[su_heading size=”30″]CZ-USA’s new All-American Trap Combo was designed speciﬁcally to help you shatter more clays.[/su_heading]
STORY AND PHOTOS BY LARRY CASE
[su_dropcap style=”flat” size=”5″]“P[/su_dropcap]ull!”
A bright orange disc ﬂies out of the trap house at a pace only slightly slower than the speed of light. You were hoping for a lob, a gimme, or a straightaway that you could transform into orange powder and boost your conﬁdence a little. But you don’t get any of those, and instead the demonic chunk of clay goes hard left – your worst angle – and you struggle to catch up with the meteor. Finally, you stop the gun and slowly lift your cheek off the comb in defeat as the intact disc spins away to safety.
From somewhere nearby, you swear you hear a snicker.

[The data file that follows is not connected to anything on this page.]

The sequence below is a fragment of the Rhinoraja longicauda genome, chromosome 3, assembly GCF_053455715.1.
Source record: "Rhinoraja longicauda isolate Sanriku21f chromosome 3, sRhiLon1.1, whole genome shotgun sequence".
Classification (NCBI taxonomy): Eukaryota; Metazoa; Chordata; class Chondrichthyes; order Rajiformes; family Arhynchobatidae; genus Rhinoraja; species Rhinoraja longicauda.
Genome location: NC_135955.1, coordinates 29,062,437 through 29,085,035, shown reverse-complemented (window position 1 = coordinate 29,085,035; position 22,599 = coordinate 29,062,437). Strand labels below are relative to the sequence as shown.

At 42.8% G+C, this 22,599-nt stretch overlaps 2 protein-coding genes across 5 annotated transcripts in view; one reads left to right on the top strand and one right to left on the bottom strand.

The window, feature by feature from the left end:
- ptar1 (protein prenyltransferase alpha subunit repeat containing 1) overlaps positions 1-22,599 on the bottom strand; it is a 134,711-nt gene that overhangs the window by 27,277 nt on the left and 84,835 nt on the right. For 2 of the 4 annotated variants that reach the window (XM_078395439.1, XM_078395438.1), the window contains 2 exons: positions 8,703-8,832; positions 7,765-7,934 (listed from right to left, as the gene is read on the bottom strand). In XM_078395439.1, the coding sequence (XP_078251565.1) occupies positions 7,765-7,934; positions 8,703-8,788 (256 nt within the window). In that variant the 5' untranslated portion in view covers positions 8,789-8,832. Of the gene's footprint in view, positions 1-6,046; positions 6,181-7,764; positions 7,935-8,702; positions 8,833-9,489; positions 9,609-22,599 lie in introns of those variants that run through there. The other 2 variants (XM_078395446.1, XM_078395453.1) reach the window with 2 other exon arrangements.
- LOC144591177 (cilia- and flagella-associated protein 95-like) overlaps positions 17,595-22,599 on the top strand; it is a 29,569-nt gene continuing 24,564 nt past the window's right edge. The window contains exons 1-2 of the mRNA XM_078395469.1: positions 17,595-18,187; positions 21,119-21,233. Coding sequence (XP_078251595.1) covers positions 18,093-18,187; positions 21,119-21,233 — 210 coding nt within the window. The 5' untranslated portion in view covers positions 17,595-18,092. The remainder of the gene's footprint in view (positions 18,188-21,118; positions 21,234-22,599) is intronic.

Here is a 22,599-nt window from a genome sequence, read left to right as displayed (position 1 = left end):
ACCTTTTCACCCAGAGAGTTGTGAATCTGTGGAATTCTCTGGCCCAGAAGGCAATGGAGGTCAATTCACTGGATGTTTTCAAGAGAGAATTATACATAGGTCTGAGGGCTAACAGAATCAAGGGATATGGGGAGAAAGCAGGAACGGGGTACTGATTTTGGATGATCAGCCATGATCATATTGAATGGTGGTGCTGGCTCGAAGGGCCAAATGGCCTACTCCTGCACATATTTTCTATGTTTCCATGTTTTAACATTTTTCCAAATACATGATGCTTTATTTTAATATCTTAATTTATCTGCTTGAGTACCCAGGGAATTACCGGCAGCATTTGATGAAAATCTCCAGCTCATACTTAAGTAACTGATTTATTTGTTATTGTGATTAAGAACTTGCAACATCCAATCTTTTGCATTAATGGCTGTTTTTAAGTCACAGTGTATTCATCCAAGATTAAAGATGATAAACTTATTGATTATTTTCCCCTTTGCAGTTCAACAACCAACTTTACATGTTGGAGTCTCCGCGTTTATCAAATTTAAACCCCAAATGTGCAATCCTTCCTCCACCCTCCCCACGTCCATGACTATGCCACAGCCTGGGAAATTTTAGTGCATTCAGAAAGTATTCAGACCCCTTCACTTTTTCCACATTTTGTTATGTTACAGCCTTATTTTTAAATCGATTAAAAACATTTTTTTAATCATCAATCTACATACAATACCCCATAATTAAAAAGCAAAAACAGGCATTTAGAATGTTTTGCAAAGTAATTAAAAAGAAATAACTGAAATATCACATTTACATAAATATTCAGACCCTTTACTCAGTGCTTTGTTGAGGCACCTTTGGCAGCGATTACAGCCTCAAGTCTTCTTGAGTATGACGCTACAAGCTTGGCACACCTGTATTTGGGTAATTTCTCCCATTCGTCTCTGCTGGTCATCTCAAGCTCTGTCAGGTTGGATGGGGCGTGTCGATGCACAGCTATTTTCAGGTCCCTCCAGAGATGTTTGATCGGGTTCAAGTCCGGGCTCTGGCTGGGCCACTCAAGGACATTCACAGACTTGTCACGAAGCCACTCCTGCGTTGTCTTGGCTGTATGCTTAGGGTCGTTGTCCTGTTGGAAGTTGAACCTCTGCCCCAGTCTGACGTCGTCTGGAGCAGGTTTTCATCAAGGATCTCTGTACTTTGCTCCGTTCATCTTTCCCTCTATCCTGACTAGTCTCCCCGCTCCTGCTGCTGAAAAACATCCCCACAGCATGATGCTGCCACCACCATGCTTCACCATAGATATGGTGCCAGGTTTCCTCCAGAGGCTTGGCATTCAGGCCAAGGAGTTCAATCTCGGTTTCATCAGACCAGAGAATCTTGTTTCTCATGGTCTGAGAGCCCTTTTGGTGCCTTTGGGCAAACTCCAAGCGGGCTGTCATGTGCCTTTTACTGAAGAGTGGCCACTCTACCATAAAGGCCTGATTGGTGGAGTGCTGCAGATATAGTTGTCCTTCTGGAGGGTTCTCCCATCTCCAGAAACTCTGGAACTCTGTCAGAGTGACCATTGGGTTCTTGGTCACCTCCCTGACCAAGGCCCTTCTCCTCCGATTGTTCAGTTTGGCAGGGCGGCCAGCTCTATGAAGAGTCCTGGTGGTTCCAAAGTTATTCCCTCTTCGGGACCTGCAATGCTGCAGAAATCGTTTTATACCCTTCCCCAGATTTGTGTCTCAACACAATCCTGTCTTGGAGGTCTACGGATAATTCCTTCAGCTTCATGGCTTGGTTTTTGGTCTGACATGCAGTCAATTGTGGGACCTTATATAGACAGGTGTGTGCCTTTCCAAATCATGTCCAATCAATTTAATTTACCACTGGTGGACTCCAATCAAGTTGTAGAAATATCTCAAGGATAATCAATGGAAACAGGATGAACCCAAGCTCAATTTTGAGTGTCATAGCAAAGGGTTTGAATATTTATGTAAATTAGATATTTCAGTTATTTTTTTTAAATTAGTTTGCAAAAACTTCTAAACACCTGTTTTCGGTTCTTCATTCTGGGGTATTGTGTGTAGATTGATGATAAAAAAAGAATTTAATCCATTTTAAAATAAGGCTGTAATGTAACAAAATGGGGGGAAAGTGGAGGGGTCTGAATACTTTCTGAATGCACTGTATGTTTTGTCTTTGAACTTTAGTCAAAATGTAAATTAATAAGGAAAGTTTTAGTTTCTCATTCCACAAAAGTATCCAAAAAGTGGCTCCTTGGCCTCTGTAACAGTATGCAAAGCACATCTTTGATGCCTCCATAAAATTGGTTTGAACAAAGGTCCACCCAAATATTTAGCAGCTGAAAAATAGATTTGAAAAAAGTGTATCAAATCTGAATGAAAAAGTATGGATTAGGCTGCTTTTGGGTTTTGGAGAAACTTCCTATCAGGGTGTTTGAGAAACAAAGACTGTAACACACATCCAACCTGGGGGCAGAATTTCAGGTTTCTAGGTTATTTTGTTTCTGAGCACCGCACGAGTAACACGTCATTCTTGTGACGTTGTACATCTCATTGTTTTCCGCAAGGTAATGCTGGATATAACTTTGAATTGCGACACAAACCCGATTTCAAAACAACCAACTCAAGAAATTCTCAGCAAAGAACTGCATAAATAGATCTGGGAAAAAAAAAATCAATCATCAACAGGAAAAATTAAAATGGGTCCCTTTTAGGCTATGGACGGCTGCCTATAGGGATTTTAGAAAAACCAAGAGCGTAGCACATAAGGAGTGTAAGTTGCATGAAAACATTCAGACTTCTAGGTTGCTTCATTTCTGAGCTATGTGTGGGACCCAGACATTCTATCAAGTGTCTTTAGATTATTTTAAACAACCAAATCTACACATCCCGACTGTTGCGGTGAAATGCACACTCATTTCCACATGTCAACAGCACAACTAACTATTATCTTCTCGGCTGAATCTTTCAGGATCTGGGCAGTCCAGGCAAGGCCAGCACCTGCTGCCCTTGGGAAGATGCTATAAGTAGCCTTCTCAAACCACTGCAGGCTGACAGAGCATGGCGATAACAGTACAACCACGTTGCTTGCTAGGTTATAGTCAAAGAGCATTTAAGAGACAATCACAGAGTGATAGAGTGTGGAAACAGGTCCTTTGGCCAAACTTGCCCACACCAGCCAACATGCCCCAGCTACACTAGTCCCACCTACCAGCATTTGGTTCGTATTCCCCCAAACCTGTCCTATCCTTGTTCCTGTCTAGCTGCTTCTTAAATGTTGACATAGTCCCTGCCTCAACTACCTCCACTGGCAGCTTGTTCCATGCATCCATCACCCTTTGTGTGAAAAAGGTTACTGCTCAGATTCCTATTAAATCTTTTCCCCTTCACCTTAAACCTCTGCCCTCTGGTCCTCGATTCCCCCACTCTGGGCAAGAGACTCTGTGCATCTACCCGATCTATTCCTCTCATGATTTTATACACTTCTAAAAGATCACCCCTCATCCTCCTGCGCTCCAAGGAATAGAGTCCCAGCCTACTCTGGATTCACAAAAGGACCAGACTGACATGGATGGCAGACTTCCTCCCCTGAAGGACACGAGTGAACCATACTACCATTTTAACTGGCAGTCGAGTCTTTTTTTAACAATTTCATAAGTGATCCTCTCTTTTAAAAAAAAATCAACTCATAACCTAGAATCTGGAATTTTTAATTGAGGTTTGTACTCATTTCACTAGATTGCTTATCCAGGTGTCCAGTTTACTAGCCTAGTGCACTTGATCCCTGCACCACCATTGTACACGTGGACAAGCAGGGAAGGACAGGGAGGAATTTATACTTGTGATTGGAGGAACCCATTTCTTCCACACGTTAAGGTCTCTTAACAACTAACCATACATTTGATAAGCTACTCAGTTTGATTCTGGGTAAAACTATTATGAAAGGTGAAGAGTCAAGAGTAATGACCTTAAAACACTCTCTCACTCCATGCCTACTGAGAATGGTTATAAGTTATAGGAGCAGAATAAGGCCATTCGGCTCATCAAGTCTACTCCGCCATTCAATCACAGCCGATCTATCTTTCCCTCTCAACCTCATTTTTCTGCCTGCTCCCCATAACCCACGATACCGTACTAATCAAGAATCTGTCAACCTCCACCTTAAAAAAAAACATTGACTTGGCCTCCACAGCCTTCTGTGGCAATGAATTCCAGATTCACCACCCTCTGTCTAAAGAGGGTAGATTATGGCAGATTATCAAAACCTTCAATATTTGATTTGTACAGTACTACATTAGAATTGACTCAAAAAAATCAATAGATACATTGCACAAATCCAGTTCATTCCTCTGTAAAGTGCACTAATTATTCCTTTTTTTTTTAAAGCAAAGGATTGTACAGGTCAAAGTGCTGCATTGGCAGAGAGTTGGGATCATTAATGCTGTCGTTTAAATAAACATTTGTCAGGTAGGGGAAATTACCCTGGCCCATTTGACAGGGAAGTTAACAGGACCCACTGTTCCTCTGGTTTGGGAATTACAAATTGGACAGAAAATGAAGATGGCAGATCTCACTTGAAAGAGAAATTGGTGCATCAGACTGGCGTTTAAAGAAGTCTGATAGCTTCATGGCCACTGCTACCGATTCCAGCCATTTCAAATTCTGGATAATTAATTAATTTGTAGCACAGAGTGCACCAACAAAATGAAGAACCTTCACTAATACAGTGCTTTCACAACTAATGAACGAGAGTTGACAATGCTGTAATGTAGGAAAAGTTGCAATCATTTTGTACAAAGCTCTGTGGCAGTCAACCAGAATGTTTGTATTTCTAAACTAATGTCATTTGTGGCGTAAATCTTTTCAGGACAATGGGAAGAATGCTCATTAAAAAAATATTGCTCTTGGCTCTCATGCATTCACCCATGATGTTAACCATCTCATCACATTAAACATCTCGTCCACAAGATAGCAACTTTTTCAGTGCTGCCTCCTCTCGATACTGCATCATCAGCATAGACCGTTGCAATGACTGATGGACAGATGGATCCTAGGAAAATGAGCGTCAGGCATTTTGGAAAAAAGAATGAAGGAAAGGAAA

This nightmare scenario is played out time and again on trap shooting ranges all over the country, and sometimes we reluctantly ﬁnd ourselves in the starring role. But maybe, like me, you have a desire to break out of your present skill level for busting clays. Perhaps this will be the year you do what it takes to improve those scores.
I don’t suggest that I’m a rocket scientist in these matters, but in all honesty, it isn’t rocket science. We all know what the experts tell us. If you want to improve, you’ll have to take action to come up in the world on the trap, skeet or sporting clays range. You have to get serious and burn more powder. You have to ﬁnd some good, qualiﬁed instruction, because just listening to the buddy you shoot with every other Saturday ain’t gonna cut it.
Oh, and one more thing – one really important thing. You have to get a good shotgun, one that is built for the task; a shotgun designed to make it easier for you turn those elusive little clays into powder.
Now, I admire the man or woman who shoots trap, ducks and turkeys all with the same shotgun. But if you are going to get serious in this game, you need to start thinking about a shotgun built for the job, and CZ-USA has something new that may be just what you are looking for.